As Alaiya raised her arms to defend, Winn collapsed to the ground before her, rolling over herself. The tiniest of yelps broke from her throat at the sight as Winn struggled to climb back to her feet. As Winn continued to collapse back to the ground, Alaiya noticed the frosted fletching of an arrow jutting from the back of her right leg, wisps of ice escaping the heat of the blood freely flowing from the wound. Winn looked up to find Alaiya’s eyes and a small, gentle smile crept across her face.
“My dearest, little Alaiya. Help me.”
“NO! Mother!” Alaiya bumbled forward, her tears falling as quickly as Winn’s blood flowed. “No! Why?” she screamed, turning on de Geffriel and Elias, “Why did you hurt her?!”
The pain etched on her face quieted any snarky remarks either of them could have uttered, and both knew that consolation was pointless at this stage.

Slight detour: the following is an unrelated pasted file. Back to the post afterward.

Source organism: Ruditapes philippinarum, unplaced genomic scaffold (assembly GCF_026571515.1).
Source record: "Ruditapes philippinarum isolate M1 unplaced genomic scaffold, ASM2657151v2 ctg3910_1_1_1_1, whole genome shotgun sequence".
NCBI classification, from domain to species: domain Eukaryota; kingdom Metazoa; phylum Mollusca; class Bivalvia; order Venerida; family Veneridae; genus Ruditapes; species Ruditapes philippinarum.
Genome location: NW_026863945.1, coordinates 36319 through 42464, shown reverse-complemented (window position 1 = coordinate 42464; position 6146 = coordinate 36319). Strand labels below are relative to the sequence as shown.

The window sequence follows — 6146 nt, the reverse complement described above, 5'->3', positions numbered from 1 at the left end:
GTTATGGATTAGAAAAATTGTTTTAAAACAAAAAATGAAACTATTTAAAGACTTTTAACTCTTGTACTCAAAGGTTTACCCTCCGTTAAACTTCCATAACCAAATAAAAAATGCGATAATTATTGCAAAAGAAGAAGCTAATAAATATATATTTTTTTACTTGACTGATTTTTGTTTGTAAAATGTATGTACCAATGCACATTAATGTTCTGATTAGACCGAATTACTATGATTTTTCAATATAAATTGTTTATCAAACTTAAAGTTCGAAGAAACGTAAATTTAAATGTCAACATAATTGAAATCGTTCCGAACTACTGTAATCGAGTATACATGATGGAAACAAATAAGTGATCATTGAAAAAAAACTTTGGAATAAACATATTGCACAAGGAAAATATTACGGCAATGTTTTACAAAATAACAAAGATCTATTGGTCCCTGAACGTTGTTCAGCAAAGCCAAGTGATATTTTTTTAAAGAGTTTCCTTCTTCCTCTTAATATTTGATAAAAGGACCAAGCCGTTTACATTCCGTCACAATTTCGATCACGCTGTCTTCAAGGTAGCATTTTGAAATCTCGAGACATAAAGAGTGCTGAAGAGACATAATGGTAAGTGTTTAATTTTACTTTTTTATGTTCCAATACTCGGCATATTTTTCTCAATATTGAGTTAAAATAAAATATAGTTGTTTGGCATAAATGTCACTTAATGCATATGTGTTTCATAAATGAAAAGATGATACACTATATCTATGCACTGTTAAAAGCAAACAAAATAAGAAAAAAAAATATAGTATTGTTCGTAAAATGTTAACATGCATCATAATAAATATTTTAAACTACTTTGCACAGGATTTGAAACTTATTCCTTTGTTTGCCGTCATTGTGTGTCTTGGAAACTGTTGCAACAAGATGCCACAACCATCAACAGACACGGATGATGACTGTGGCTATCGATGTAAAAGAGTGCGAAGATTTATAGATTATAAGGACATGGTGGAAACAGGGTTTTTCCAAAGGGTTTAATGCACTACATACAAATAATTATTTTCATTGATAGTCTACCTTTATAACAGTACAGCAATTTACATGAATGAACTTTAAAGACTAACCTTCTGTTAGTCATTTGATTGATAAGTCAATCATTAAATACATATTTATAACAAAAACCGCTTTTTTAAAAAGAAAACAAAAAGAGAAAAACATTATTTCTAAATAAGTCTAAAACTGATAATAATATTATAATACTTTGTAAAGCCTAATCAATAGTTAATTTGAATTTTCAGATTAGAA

Alaiya slid herself underneath the pit of Winn’s arm to help prop her up. “Elias, quickly, heal her! Stop the bleeding before she dies!”
It was not Elias that strode forward to help however. As de Geffriel neared, she averted her eyes from Alaiya, knowing the protest that was there. The Sorceress continued to beg Elias for assistance, even as de Geffriel gripped Winn’s head and yanked it back.
In the softest and sincerest of tones, the Scout’s voice broke through the frantic yelling. “It must be done.”
The ferociousness of the bellow broke across the mountain clearing as a tumbling boulder shatters upon the ground. As de Geffriel’s rapier thrust forward, a flash of brilliant light erupted, bringing the day to the depths of night. Everyone was knocked senseless and became disorientated in that moment, shielding their eyes against the overpowering brightness, and, for the briefest of instants the battle was not at the forefront of their minds. And then the light was gone as quickly as it had come.